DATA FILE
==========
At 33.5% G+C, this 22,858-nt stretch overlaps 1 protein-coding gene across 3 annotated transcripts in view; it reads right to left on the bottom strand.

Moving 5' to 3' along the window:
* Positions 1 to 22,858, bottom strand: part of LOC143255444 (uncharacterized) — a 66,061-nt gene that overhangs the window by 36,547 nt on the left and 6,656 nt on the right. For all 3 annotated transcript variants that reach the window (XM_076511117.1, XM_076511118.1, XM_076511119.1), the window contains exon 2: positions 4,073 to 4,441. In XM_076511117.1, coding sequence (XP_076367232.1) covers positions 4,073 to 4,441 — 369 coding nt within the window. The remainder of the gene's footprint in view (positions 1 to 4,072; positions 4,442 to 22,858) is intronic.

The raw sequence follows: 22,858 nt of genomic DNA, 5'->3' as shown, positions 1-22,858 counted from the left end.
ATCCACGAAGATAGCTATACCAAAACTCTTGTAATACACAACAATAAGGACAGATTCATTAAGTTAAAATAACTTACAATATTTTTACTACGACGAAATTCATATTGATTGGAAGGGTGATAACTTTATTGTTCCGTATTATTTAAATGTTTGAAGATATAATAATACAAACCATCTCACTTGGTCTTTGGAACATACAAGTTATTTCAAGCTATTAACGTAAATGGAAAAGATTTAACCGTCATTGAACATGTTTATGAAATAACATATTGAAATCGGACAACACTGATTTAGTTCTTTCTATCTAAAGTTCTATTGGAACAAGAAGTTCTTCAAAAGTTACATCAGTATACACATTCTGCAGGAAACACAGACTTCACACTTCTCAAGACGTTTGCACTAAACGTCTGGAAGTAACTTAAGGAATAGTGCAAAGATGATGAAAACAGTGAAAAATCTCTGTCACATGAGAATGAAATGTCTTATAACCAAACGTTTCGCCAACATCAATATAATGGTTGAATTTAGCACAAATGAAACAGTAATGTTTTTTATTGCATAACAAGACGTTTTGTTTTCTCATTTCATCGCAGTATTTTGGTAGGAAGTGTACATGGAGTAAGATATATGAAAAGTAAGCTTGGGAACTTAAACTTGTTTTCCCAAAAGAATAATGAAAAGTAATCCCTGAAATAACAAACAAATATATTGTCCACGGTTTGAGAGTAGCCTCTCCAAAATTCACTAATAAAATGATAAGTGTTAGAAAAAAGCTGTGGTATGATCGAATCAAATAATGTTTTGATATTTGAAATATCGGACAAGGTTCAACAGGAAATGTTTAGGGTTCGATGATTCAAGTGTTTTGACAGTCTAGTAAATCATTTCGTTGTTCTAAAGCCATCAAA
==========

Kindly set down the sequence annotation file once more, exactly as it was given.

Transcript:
At 33.5% G+C, this 22,858-nt stretch overlaps 1 protein-coding gene across 3 annotated transcripts in view; it reads right to left on the bottom strand.

Moving 5' to 3' along the window:
* Positions 1 to 22,858, bottom strand: part of LOC143255444 (uncharacterized) — a 66,061-nt gene that overhangs the window by 36,547 nt on the left and 6,656 nt on the right. For all 3 annotated transcript variants that reach the window (XM_076511117.1, XM_076511118.1, XM_076511119.1), the window contains exon 2: positions 4,073 to 4,441. In XM_076511117.1, coding sequence (XP_076367232.1) covers positions 4,073 to 4,441 — 369 coding nt within the window. The remainder of the gene's footprint in view (positions 1 to 4,072; positions 4,442 to 22,858) is intronic.

The raw sequence follows: 22,858 nt of genomic DNA, 5'->3' as shown, positions 1-22,858 counted from the left end.
ATCCACGAAGATAGCTATACCAAAACTCTTGTAATACACAACAATAAGGACAGATTCATTAAGTTAAAATAACTTACAATATTTTTACTACGACGAAATTCATATTGATTGGAAGGGTGATAACTTTATTGTTCCGTATTATTTAAATGTTTGAAGATATAATAATACAAACCATCTCACTTGGTCTTTGGAACATACAAGTTATTTCAAGCTATTAACGTAAATGGAAAAGATTTAACCGTCATTGAACATGTTTATGAAATAACATATTGAAATCGGACAACACTGATTTAGTTCTTTCTATCTAAAGTTCTATTGGAACAAGAAGTTCTTCAAAAGTTACATCAGTATACACATTCTGCAGGAAACACAGACTTCACACTTCTCAAGACGTTTGCACTAAACGTCTGGAAGTAACTTAAGGAATAGTGCAAAGATGATGAAAACAGTGAAAAATCTCTGTCACATGAGAATGAAATGTCTTATAACCAAACGTTTCGCCAACATCAATATAATGGTTGAATTTAGCACAAATGAAACAGTAATGTTTTTTATTGCATAACAAGACGTTTTGTTTTCTCATTTCATCGCAGTATTTTGGTAGGAAGTGTACATGGAGTAAGATATATGAAAAGTAAGCTTGGGAACTTAAACTTGTTTTCCCAAAAGAATAATGAAAAGTAATCCCTGAAATAACAAACAAATATATTGTCCACGGTTTGAGAGTAGCCTCTCCAAAATTCACTAATAAAATGATAAGTGTTAGAAAAAAGCTGTGGTATGATCGAATCAAATAATGTTTTGATATTTGAAATATCGGACAAGGTTCAACAGGAAATGTTTAGGGTTCGATGATTCAAGTGTTTTGACAGTCTAGTAAATCATTTCGTTGTTCTAAAGCCATCAAA